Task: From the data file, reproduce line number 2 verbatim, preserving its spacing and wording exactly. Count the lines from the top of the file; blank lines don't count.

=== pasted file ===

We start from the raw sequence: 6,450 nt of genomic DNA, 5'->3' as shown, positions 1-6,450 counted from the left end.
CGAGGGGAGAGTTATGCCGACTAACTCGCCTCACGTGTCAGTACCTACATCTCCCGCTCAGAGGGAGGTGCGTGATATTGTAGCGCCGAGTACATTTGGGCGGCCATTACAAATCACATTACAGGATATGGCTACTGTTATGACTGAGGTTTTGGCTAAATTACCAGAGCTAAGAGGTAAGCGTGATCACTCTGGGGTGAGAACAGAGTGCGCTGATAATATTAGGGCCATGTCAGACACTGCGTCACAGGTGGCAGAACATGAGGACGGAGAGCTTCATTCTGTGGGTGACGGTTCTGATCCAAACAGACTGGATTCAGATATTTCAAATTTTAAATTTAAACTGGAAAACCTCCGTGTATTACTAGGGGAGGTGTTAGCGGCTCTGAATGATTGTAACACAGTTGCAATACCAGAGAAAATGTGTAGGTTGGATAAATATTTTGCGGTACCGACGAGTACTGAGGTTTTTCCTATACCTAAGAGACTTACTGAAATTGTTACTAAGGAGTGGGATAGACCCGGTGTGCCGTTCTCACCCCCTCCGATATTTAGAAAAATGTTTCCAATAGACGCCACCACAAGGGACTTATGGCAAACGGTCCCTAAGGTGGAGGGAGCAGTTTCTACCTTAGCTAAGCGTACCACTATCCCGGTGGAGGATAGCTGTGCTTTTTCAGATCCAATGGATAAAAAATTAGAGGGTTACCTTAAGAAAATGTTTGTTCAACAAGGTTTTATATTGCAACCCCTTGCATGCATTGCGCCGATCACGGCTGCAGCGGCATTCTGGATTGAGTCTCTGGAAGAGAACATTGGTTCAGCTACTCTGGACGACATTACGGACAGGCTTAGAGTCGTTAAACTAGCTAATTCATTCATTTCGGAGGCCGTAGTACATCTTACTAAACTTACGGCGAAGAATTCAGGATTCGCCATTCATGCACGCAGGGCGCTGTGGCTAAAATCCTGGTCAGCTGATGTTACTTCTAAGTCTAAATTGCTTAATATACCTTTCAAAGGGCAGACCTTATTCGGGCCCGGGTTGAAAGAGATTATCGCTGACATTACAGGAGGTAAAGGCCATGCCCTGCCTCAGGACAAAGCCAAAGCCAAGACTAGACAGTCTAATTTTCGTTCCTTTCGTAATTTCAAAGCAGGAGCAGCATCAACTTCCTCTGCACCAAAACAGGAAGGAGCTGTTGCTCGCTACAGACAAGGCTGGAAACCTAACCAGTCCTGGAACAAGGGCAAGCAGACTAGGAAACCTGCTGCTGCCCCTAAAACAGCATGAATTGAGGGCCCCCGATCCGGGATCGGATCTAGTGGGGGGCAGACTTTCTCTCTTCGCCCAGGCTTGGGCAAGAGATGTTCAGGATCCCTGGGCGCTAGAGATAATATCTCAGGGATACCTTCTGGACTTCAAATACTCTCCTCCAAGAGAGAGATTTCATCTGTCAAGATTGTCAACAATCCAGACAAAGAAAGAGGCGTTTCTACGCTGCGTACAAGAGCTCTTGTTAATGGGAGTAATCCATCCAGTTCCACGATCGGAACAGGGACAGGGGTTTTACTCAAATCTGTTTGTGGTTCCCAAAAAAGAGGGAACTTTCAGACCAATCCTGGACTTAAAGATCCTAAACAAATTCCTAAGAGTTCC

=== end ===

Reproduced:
CGAGGGGAGAGTTATGCCGACTAACTCGCCTCACGTGTCAGTACCTACATCTCCCGCTCAGAGGGAGGTGCGTGATATTGTAGCGCCGAGTACATTTGGGCGGCCATTACAAATCACATTACAGGATATGGCTACTGTTATGACTGAGGTTTTGGCTAAATTACCAGAGCTAAGAGGTAAGCGTGATCACTCTGGGGTGAGAACAGAGTGCGCTGATAATATTAGGGCCATGTCAGACACTGCGTCACAGGTGGCAGAACATGAGGACGGAGAGCTTCATTCTGTGGGTGACGGTTCTGATCCAAACAGACTGGATTCAGATATTTCAAATTTTAAATTTAAACTGGAAAACCTCCGTGTATTACTAGGGGAGGTGTTAGCGGCTCTGAATGATTGTAACACAGTTGCAATACCAGAGAAAATGTGTAGGTTGGATAAATATTTTGCGGTACCGACGAGTACTGAGGTTTTTCCTATACCTAAGAGACTTACTGAAATTGTTACTAAGGAGTGGGATAGACCCGGTGTGCCGTTCTCACCCCCTCCGATATTTAGAAAAATGTTTCCAATAGACGCCACCACAAGGGACTTATGGCAAACGGTCCCTAAGGTGGAGGGAGCAGTTTCTACCTTAGCTAAGCGTACCACTATCCCGGTGGAGGATAGCTGTGCTTTTTCAGATCCAATGGATAAAAAATTAGAGGGTTACCTTAAGAAAATGTTTGTTCAACAAGGTTTTATATTGCAACCCCTTGCATGCATTGCGCCGATCACGGCTGCAGCGGCATTCTGGATTGAGTCTCTGGAAGAGAACATTGGTTCAGCTACTCTGGACGACATTACGGACAGGCTTAGAGTCGTTAAACTAGCTAATTCATTCATTTCGGAGGCCGTAGTACATCTTACTAAACTTACGGCGAAGAATTCAGGATTCGCCATTCATGCACGCAGGGCGCTGTGGCTAAAATCCTGGTCAGCTGATGTTACTTCTAAGTCTAAATTGCTTAATATACCTTTCAAAGGGCAGACCTTATTCGGGCCCGGGTTGAAAGAGATTATCGCTGACATTACAGGAGGTAAAGGCCATGCCCTGCCTCAGGACAAAGCCAAAGCCAAGACTAGACAGTCTAATTTTCGTTCCTTTCGTAATTTCAAAGCAGGAGCAGCATCAACTTCCTCTGCACCAAAACAGGAAGGAGCTGTTGCTCGCTACAGACAAGGCTGGAAACCTAACCAGTCCTGGAACAAGGGCAAGCAGACTAGGAAACCTGCTGCTGCCCCTAAAACAGCATGAATTGAGGGCCCCCGATCCGGGATCGGATCTAGTGGGGGGCAGACTTTCTCTCTTCGCCCAGGCTTGGGCAAGAGATGTTCAGGATCCCTGGGCGCTAGAGATAATATCTCAGGGATACCTTCTGGACTTCAAATACTCTCCTCCAAGAGAGAGATTTCATCTGTCAAGATTGTCAACAATCCAGACAAAGAAAGAGGCGTTTCTACGCTGCGTACAAGAGCTCTTGTTAATGGGAGTAATCCATCCAGTTCCACGATCGGAACAGGGACAGGGGTTTTACTCAAATCTGTTTGTGGTTCCCAAAAAAGAGGGAACTTTCAGACCAATCCTGGACTTAAAGATCCTAAACAAATTCCTAAGAGTTCC